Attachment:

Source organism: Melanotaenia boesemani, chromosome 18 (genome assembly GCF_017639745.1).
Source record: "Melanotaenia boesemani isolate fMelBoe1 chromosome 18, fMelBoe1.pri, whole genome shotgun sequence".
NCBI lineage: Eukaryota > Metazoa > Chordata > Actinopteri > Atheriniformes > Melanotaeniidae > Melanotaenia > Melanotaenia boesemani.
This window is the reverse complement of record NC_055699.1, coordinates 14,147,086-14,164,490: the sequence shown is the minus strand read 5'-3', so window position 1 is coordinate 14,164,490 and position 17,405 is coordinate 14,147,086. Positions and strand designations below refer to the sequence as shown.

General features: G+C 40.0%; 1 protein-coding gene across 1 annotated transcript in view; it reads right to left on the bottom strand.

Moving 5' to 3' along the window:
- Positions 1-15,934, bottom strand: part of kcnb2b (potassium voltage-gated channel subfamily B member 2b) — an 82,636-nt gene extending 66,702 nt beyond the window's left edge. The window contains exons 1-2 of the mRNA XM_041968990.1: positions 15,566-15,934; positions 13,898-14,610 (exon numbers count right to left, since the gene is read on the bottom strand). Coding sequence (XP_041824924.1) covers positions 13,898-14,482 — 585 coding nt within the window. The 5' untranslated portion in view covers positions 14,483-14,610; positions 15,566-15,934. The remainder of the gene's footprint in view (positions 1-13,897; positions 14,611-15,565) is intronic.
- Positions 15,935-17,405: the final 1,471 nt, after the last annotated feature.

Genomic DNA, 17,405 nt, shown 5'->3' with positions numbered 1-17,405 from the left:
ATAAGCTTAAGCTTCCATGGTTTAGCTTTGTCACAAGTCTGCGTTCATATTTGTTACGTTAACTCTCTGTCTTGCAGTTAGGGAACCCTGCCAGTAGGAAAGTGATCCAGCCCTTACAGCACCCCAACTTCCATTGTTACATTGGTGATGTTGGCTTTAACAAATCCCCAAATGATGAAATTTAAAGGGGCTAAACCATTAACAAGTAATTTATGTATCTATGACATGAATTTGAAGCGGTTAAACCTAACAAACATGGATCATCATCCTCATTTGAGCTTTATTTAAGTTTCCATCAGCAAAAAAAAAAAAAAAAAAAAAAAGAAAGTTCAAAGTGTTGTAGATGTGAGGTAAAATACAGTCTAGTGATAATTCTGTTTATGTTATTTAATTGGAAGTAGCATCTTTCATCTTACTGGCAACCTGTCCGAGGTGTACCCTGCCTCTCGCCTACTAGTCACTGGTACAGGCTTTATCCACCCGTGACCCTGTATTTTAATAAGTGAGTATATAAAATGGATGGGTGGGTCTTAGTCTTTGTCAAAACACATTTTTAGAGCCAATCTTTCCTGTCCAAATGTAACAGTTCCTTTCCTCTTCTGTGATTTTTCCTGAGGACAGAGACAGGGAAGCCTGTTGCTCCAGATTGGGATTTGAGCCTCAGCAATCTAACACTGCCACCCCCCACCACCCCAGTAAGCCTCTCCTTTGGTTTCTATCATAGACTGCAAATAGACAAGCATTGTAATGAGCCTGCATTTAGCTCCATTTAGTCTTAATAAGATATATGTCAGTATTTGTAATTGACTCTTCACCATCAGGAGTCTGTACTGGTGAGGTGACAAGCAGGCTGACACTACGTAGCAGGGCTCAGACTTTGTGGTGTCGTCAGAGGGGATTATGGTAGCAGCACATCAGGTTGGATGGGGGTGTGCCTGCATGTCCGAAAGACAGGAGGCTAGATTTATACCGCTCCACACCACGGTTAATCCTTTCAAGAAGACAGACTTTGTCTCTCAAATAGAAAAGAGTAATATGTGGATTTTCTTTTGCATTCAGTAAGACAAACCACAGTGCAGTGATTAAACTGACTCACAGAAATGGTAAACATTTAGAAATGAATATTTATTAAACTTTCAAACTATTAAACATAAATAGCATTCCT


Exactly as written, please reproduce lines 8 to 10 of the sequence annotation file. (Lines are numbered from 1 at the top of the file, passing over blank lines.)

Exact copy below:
- Positions 15,935-17,405: the final 1,471 nt, after the last annotated feature.

Genomic DNA, 17,405 nt, shown 5'->3' with positions numbered 1-17,405 from the left:
ATAAGCTTAAGCTTCCATGGTTTAGCTTTGTCACAAGTCTGCGTTCATATTTGTTACGTTAACTCTCTGTCTTGCAGTTAGGGAACCCTGCCAGTAGGAAAGTGATCCAGCCCTTACAGCACCCCAACTTCCATTGTTACATTGGTGATGTTGGCTTTAACAAATCCCCAAATGATGAAATTTAAAGGGGCTAAACCATTAACAAGTAATTTATGTATCTATGACATGAATTTGAAGCGGTTAAACCTAACAAACATGGATCATCATCCTCATTTGAGCTTTATTTAAGTTTCCATCAGCAAAAAAAAAAAAAAAAAAAAAAAGAAAGTTCAAAGTGTTGTAGATGTGAGGTAAAATACAGTCTAGTGATAATTCTGTTTATGTTATTTAATTGGAAGTAGCATCTTTCATCTTACTGGCAACCTGTCCGAGGTGTACCCTGCCTCTCGCCTACTAGTCACTGGTACAGGCTTTATCCACCCGTGACCCTGTATTTTAATAAGTGAGTATATAAAATGGATGGGTGGGTCTTAGTCTTTGTCAAAACACATTTTTAGAGCCAATCTTTCCTGTCCAAATGTAACAGTTCCTTTCCTCTTCTGTGATTTTTCCTGAGGACAGAGACAGGGAAGCCTGTTGCTCCAGATTGGGATTTGAGCCTCAGCAATCTAACACTGCCACCCCCCACCACCCCAGTAAGCCTCTCCTTTGGTTTCTATCATAGACTGCAAATAGACAAGCATTGTAATGAGCCTGCATTTAGCTCCATTTAGTCTTAATAAGATATATGTCAGTATTTGTAATTGACTCTTCACCATCAGGAGTCTGTACTGGTGAGGTGACAAGCAGGCTGACACTACGTAGCAGGGCTCAGACTTTGTGGTGTCGTCAGAGGGGATTATGGTAGCAGCACATCAGGTTGGATGGGGGTGTGCCTGCATGTCCGAAAGACAGGAGGCTAGATTTATACCGCTCCACACCACGGTTAATCCTTTCAAGAAGACAGACTTTGTCTCTCAAATAGAAAAGAGTAATATGTGGATTTTCTTTTGCATTCAGTAAGACAAACCACAGTGCAGTGATTAAACTGACTCACAGAAATGGTAAACATTTAGAAATGAATATTTATTAAACTTTCAAACTATTAAACATAAATAGCATTCCT